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Six Non-Obvious Questions About Company Culture To Ask At Your Next Job Interview

24/08/2017 12:13 BST | Updated 24/08/2017 12:13 BST

What non-obvious questions should job candidates be asking to find out if they're a cultural fit? originally appeared on Quora - the place to gain and share knowledge, empowering people to learn from others and better understand the world.

Answer by Tami Rosen, Vice President of People at Quora (2017-present):

Cultural fit is always hard to assess mainly because the interview usually is about the company assessing your skills, potential and cultural fit.

Here are few things to consider when assessing cultural fit for a company.

1) First define what you mean by culture. The term "company culture" gets thrown around a lot and can mean different things to different people. Typically, company culture is the operating philosophies or principles that guide an organization's internal conduct as well as its relationship with its customers, partners, and shareholders. In other words, what a company cares about that will drive their norms and behaviors.

2) Next define what values are important to you when working at a company. It might be worth listing out what matters to you and what you care about. (i.e. I want a culture that encourages debate or where people work in teams and are collaborative.)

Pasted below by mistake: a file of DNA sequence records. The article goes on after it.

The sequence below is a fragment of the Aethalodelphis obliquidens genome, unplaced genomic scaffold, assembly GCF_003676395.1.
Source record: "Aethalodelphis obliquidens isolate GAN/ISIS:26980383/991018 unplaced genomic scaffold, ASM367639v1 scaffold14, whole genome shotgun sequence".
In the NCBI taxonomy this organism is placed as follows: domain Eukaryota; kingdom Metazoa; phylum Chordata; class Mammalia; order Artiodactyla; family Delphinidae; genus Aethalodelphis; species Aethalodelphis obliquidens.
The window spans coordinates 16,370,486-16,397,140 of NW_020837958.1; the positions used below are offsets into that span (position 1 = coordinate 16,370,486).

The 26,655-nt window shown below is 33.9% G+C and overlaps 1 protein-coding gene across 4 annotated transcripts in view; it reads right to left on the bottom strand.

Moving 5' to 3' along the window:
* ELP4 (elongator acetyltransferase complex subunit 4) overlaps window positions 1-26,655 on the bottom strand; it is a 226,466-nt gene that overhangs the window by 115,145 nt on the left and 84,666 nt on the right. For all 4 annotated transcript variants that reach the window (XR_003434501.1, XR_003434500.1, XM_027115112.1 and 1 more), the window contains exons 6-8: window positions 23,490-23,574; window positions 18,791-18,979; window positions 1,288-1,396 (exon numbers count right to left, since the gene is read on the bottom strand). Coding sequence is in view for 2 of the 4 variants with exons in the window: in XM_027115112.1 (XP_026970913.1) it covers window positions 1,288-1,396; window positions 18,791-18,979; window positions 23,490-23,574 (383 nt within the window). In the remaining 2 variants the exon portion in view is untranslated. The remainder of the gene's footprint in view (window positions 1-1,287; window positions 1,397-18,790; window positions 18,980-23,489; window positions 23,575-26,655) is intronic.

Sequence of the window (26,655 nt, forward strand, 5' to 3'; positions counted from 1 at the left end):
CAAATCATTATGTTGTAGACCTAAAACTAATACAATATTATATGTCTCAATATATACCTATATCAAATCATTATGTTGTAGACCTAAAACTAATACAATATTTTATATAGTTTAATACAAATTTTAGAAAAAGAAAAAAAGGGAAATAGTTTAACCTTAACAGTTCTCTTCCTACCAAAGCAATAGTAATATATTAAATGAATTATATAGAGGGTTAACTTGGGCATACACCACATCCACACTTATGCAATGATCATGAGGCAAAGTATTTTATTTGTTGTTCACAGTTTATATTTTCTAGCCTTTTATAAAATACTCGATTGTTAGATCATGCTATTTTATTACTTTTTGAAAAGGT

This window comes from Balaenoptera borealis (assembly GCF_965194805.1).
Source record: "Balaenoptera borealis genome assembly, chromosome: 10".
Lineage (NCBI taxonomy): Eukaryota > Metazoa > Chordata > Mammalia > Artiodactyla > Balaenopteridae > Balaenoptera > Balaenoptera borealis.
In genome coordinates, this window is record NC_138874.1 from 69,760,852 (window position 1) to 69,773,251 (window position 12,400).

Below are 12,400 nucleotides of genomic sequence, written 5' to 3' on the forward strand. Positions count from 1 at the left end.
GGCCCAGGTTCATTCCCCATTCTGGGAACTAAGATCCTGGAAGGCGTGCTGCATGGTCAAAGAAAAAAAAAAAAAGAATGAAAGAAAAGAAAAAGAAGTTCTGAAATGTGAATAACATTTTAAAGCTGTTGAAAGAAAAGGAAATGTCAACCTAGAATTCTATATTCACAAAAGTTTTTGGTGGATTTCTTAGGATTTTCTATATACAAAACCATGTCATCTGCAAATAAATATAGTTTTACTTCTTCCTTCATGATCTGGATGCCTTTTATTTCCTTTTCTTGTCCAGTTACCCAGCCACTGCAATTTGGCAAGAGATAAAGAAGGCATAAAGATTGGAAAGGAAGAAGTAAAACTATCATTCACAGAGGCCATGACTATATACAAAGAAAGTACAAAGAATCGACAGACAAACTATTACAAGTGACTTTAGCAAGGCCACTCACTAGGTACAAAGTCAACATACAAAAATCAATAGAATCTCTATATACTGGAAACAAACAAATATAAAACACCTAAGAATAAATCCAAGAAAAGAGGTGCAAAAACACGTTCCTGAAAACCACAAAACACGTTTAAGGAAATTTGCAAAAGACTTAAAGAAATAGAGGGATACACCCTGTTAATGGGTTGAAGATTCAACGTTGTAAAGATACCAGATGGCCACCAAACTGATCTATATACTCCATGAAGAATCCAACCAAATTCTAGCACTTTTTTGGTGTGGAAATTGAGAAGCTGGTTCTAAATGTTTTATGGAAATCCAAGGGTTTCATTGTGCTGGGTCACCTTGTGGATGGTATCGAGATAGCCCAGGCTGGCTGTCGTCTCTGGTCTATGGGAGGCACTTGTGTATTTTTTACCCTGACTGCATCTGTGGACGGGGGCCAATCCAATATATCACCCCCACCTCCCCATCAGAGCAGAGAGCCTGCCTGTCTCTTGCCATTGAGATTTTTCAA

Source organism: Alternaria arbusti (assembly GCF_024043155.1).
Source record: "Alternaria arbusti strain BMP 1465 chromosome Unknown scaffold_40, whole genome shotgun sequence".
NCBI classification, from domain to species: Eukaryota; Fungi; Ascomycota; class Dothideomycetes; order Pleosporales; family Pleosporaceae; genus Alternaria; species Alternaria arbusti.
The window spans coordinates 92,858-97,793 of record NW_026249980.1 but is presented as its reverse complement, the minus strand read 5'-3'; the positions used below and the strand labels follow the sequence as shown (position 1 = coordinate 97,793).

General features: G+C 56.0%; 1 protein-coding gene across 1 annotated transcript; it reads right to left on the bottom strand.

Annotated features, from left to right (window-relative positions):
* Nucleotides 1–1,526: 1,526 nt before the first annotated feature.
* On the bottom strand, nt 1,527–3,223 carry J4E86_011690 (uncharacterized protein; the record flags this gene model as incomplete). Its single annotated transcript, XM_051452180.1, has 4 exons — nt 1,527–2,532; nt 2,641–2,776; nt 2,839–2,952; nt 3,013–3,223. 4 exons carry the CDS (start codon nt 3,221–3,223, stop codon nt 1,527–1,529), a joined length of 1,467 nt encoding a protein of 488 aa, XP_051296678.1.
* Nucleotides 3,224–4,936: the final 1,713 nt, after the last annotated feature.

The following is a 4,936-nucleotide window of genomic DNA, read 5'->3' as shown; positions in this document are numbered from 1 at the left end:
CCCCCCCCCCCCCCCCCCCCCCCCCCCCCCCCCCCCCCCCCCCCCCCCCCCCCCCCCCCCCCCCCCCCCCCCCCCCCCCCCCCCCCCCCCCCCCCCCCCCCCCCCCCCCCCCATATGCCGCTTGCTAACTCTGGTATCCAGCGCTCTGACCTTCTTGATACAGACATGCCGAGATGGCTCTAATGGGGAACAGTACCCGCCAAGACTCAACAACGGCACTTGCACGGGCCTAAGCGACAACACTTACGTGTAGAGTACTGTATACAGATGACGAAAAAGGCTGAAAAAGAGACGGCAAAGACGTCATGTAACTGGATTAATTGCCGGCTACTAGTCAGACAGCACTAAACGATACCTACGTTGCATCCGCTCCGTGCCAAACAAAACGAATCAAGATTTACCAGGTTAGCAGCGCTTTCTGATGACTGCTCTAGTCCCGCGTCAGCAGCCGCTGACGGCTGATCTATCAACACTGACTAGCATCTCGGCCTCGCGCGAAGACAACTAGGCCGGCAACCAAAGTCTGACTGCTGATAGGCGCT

3) Then start preparing questions that are both conventional and non-conventional to ask during the interview process when the table is turned for you to learn about the company. I also recommend doing research on the web and with colleagues to find out what people know about the reputation of that company culture.

4) Here are suggested questions you can ask and be thoughtful about which ones makes sense to ask and when.

  • Why did he/she joined the company and what do they value most about the culture?
  • What surprised them most about the culture once they came on board and why?
  • Which aspects of the culture do they value most in 3 adjectives? And why?
  • What part of the culture is an obstacle to them being able to do their best work?
  • What is something the company claims as a top value but does not live up to it? (i.e. many companies say they have an open and honest culture and they don't practice it.)
  • What would they change about the culture if they had a magic wand to do so?

Once you have the answers to your questions and have done your research, you should compare that with what you value and the ways in which you like to work. If they match up for the most part, it is a fit. Also, leverage your instincts and what you experienced on the interview as cues for the way the company operations. This will also be a good indicator for you if you can envision yourself working there.